Storytelling Workshop: Techinques, Models, Tools & Resources

Storytelling Workshop
Models, Tools, & Storytelling Techniques

My friend Phil invited me to design a storytelling workshop for a Nonprofit conference in Madison. While we were designing it, it caused me to think about those storytelling techniques, models and resources (like CAR, SUCCES & the Hero’s Journey) that had been most helpful for me. Plus, when I told friends about what I was doing, they suggested storytelling technique videos to me (like Mike’s great Ira Glass find) that I hadn’t seen before. This workshop and the story resources eventually grew into this Storytelling for Leaders & Trainers online course.

Whether you have 20 seconds to talk to someone you’ve just met or if you are preparing for an hour long presentation, share a story. There are different models that can help you to piece your story together. The Made to Stick SUCCES model (Simple Unexpected Concrete Credible Emotional Stories) for communicating ideas that stick at the Lead with Story CAR model (Context Action Result) are good ones for shorter stories. Joseph Cambell’s Hero’s Journey is a great one for longer stories.

Lead with Story CAR Model

CAR story structure: Context-Action-Result
This is similar to ancient Greek (Aristotle) three act structure models like Setup-Confrontation-Resolution or Situation-Conflict-Resolution.

Here’s Lead with a Story author Paul Smith explaining this structure.

Made to Stick SUCCES Model

Made to Stick Model for constructing better stories (pdf download)

Joseph Campbell’s Hero’s Journey Model

This is a favorite of mine and great for longer stories (like a movie or biography).

Ira Glass on Storytelling

You may have heard Ira Glass and “This American Life” on public radio. Ira talks about the building blocks of a great story.

Pixar’s 22 Rules to Phenomenal Storytelling

Why Stories?

When I think about the biggest projects I’ve ever done…most have gotten off the ground by telling a short story to someone I met at an event or in a meeting. We both shared a story about what we were working on and sometimes there is a fit work together. The story helps people to understand who you are, what you do, and what you are working on. Telling a short (and real) story helps people understand your idea and collaborate with you. Using “storytools” can help you to do this.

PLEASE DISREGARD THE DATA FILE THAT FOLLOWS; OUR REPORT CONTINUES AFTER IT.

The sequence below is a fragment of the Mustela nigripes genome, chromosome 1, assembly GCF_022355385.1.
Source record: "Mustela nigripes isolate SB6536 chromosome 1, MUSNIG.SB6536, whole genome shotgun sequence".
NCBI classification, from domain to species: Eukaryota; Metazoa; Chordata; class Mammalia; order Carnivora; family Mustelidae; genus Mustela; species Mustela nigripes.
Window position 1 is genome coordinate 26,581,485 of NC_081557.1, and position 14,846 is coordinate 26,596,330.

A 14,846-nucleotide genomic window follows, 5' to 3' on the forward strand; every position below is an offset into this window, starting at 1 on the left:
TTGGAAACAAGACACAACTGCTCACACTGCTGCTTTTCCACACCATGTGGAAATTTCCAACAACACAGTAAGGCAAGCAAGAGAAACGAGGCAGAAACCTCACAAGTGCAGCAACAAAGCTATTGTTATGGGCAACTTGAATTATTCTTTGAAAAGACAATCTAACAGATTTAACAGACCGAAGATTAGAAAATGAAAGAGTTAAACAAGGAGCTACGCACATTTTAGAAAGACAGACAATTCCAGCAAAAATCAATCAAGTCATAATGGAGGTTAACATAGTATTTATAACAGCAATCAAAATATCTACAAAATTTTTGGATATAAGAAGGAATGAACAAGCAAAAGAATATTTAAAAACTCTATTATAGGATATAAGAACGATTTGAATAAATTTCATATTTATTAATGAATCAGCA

Story Workshop Development Activities

Here are other story creating, showing, & telling techniques I demonstrate and facilitate at lengthier workshops or retreats:

  1. The origin story-what catalyzed you for this cause? What happened?
  2. How you got into doing this. +1 to share the roots and the DIRT (vulnerability).
  3. The why story-why do you do what you do? What is a real problem?
  4. Naming names. Tell a real example of a person or organization you helped.
  5. The success story…so we know you can help us too.
  6. The here and now story. Why are you here in this moment?
  7. First storyline
  8. Storybase
  9. Storyblocks
  10. Storyboard
  11. First question
  12. From this to that

You can learn more about the storytelling activities in our business storytelling training workshop.

Types of Stories for Leaders to Tell

Lead with a Story author, Paul Smith, has a great video highlighting 10 different story topics to focus on creating and sharing. These are powerful stories leaders can tell.

His book, The 10 Stories Great Leaders Tell, explains how to create and tell these 10 stories:

  1. Where we came from (a founding story)

2. Why we can’t stay here (a case-for-change story)

3. Where we are going (a vision story)

4. How we are going to get there (a strategy story)

5. What we believe (a corporate-values story)

6. Who we serve (a customer story)

7. What we do for our customers (a sales story)

8. How we are different from our competitors (a marketing story)

9. Why I lead the way I do (a leadership-philosophy story)

10. Why you should want to work here (a recruiting story)

Let us know what some of your favorite story models, tools, techniques, and resources are. If you were to design your own storytelling workshop to share what has worked best for you, what would that be?

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